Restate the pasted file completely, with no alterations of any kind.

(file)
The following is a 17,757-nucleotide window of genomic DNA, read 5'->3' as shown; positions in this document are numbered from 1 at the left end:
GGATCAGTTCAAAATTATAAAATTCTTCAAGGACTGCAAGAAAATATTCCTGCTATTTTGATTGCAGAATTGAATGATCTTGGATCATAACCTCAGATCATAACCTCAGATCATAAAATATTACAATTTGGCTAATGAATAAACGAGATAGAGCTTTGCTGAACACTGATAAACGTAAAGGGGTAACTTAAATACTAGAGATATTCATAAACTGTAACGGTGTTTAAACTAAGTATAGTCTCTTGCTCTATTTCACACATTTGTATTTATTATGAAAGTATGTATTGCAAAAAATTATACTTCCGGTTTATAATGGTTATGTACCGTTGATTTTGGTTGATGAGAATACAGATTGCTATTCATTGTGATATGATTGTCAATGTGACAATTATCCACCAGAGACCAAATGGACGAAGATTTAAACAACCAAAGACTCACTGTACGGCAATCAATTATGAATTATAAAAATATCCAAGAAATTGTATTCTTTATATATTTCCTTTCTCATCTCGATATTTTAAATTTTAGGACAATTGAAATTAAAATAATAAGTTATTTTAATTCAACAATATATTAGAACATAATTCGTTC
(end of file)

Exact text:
The following is a 17,757-nucleotide window of genomic DNA, read 5'->3' as shown; positions in this document are numbered from 1 at the left end:
GGATCAGTTCAAAATTATAAAATTCTTCAAGGACTGCAAGAAAATATTCCTGCTATTTTGATTGCAGAATTGAATGATCTTGGATCATAACCTCAGATCATAACCTCAGATCATAAAATATTACAATTTGGCTAATGAATAAACGAGATAGAGCTTTGCTGAACACTGATAAACGTAAAGGGGTAACTTAAATACTAGAGATATTCATAAACTGTAACGGTGTTTAAACTAAGTATAGTCTCTTGCTCTATTTCACACATTTGTATTTATTATGAAAGTATGTATTGCAAAAAATTATACTTCCGGTTTATAATGGTTATGTACCGTTGATTTTGGTTGATGAGAATACAGATTGCTATTCATTGTGATATGATTGTCAATGTGACAATTATCCACCAGAGACCAAATGGACGAAGATTTAAACAACCAAAGACTCACTGTACGGCAATCAATTATGAATTATAAAAATATCCAAGAAATTGTATTCTTTATATATTTCCTTTCTCATCTCGATATTTTAAATTTTAGGACAATTGAAATTAAAATAATAAGTTATTTTAATTCAACAATATATTAGAACATAATTCGTTC